many versatile ways roots itself among needs of everyday strife and 
the restoration of British workmanship. We leave his etchings 
now for other productions, all springing from his passion for life as 
it is, that noisy welter of human toil and effort which is foiled often 
mto such sinister and tragic aspects by a sweet serene grace nestling 
with the ages around old village spires and towers, and around 
minsters and other churches, soot -begrimed, in our commercial 
towns and cities. 

It has been suggested that I have used the word " art " too many 
times. It is a word staled by misuse, no doubt. Theatrical com- 
panies are noted for their art, like music-halls and orchestras. Is it 
not true that chorus girls could not believe more firmly in their art 
if they were spoiled sopranos.? Even a hurried barber, who shaves 


you till blood comes, a notable experience, consoles himself by 
assuming that his art may rise through blunders into skill. Perhaps 
the word " artist " may become popular as a synonym for " man " 
and " woman," though not, I fear, for " mother " and " father," as 
mothers and fathers are never mentioned among to-day's artists. I 
wonder why. Is it because they do create t Is it because their 
babies have wee hands beautiful enough to defeat Phidias and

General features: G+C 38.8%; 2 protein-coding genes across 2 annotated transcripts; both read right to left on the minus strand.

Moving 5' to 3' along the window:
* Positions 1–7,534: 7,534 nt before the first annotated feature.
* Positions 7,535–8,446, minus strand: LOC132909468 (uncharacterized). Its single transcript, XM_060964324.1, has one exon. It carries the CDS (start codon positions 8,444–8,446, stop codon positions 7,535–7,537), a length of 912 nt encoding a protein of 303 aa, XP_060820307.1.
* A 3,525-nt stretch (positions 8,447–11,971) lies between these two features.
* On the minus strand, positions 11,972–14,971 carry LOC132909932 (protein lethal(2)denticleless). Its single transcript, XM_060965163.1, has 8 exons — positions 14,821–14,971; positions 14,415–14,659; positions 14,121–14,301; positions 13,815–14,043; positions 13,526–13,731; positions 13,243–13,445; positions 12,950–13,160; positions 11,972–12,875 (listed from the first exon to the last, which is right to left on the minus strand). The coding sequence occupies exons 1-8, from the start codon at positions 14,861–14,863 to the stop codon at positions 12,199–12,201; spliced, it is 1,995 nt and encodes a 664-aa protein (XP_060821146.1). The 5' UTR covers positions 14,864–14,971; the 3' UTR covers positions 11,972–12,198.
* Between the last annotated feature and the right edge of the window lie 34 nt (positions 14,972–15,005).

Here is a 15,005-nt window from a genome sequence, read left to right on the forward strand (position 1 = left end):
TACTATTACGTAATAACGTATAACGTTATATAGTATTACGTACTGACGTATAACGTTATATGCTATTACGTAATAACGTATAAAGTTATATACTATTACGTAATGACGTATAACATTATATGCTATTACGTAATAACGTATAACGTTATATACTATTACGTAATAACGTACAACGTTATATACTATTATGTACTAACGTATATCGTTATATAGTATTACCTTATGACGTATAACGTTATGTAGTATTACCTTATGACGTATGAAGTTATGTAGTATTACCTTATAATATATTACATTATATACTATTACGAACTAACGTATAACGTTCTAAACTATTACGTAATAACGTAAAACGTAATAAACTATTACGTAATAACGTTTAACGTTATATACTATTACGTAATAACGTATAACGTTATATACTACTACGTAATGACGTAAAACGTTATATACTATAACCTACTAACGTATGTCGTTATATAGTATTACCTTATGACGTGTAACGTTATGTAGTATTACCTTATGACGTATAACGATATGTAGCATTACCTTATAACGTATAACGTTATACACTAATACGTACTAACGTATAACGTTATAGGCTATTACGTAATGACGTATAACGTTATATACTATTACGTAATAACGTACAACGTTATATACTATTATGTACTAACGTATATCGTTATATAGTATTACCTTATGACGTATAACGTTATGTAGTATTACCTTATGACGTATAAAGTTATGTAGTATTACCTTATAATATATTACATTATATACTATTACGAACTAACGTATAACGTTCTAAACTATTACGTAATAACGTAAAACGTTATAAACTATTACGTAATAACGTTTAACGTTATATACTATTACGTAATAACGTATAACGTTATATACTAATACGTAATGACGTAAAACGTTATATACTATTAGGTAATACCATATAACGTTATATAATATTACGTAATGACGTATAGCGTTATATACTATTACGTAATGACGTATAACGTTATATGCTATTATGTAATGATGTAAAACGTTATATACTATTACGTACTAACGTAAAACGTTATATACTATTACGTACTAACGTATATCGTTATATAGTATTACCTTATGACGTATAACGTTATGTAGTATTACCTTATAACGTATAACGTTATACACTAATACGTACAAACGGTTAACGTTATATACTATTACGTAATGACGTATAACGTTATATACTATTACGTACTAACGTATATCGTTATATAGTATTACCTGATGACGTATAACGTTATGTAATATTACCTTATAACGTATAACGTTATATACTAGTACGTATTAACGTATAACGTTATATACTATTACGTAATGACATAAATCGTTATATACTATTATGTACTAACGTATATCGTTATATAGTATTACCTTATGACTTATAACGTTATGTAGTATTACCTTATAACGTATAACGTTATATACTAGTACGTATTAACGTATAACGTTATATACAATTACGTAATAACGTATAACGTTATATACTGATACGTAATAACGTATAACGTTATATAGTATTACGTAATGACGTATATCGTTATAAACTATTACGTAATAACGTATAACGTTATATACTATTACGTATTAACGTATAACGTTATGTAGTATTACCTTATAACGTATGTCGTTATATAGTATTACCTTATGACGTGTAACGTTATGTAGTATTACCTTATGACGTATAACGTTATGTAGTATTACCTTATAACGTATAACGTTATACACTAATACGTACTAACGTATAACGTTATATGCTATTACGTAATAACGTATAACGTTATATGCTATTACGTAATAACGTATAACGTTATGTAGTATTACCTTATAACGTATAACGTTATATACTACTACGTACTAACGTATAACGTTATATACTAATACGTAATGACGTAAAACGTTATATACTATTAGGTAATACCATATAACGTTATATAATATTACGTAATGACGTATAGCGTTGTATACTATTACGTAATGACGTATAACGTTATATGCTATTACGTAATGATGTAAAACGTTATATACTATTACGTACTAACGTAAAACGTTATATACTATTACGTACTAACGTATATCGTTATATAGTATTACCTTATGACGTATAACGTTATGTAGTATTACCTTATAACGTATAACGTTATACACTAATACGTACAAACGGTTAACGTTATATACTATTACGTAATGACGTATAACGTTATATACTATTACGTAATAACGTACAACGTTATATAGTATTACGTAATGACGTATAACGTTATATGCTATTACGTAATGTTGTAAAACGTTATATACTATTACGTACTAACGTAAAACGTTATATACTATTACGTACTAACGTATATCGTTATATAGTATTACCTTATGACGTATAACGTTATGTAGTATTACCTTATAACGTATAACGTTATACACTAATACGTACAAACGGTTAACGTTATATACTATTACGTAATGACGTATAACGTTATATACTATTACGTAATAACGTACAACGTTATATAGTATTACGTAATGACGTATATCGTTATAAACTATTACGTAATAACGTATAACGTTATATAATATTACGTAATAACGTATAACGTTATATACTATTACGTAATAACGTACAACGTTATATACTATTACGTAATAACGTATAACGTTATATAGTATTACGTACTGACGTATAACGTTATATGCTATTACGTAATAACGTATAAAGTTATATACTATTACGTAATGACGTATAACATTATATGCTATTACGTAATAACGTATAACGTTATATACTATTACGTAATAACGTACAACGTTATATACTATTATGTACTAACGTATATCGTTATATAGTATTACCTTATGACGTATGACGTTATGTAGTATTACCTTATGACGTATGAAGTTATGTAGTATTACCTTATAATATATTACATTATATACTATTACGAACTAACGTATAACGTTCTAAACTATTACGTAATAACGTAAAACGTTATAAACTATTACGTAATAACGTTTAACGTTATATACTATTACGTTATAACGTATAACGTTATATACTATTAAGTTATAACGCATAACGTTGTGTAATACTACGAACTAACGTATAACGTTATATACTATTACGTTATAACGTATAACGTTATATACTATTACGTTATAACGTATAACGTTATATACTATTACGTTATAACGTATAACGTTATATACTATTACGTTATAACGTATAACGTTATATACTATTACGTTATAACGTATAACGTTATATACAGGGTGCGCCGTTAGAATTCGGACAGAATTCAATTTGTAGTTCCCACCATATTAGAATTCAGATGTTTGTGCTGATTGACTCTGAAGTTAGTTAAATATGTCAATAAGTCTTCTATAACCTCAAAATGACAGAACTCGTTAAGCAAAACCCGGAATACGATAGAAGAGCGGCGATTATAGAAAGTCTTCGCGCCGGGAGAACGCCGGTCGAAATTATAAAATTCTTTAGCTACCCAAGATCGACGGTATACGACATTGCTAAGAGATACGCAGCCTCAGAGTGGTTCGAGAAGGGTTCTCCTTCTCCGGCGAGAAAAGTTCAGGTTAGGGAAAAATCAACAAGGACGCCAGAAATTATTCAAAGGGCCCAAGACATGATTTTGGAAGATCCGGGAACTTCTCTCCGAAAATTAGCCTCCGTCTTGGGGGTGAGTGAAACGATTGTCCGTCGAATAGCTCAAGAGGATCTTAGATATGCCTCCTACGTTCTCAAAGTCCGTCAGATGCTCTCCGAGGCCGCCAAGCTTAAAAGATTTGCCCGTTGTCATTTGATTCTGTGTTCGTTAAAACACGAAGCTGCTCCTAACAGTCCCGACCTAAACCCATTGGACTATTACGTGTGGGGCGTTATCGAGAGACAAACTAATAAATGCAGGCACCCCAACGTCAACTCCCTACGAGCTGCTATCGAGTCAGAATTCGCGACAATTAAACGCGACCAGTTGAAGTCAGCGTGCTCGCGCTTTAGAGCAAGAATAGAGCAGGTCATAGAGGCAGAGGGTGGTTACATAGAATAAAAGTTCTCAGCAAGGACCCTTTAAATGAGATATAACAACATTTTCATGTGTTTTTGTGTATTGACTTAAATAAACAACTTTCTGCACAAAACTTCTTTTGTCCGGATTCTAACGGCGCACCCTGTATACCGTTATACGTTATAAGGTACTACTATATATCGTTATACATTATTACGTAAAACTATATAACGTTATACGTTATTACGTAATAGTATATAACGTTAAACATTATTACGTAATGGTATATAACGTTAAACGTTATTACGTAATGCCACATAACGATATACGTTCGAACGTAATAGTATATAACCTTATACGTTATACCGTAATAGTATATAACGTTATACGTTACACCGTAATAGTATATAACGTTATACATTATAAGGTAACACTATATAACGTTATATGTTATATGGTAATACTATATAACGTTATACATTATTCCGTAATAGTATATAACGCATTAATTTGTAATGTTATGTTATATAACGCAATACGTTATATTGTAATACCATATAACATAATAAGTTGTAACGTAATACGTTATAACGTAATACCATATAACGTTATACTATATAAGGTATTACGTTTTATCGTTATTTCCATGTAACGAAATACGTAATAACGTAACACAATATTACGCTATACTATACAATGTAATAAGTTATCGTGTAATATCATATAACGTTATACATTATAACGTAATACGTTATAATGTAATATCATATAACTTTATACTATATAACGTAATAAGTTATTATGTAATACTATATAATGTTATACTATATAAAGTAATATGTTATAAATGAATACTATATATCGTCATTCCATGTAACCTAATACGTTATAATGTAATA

Praxiteles ? 

Yet this word art, misused as it is, has the virtue of being crisp and 
short ; and if we accept it as meaning all good work done well for 
a nation's honour and service, we cannot do harm, nor can we 
invite ridicule. Mr. A. Glutton Brock, an inspiriting writer always, 
believes that the word " design " has a more precise meaning than 
the word art. No doubt he is right, right in the main ; but good 
design as good workmanship can and should come from quite 
ordinary talents that take loving pains, while art in the higher sense 
comes only from true genius. Let the word art be design and 
genius also. Then small men and great men will be united by 
a common respect for thoroughness. 

1 60 

■'^. ■■■ . 




xS>: ^ 

*■> >'^ 








t a time when a just and necessary 
War accumulates colossal debts, 
with other handicaps, which new 
generations will have to bear, no 
sane man would write a book on 
art unless he had the will to keep clearly before his mind what his 
native land needs from art, if common lives and common daily toil 
are to be improved; and since Brangwyn all through his Hfe has 
shown in many ways that real progress comes from work which is 
worth doing as a joy, and not for wages only, let us try to see how 
certain ideas and duties which he, with some other big men, has 
obeyed, should be applied to our national welfare. His genius and 
experience can be of great use to the State, sometimes in advice 
given and sometimes in work done. 

For a man who has designed excellent carpets and admirable stained 
glass, good furniture and fine panelled rooms, beautiful books, like 
the Belgian Book, and welcome posters for our streets; who has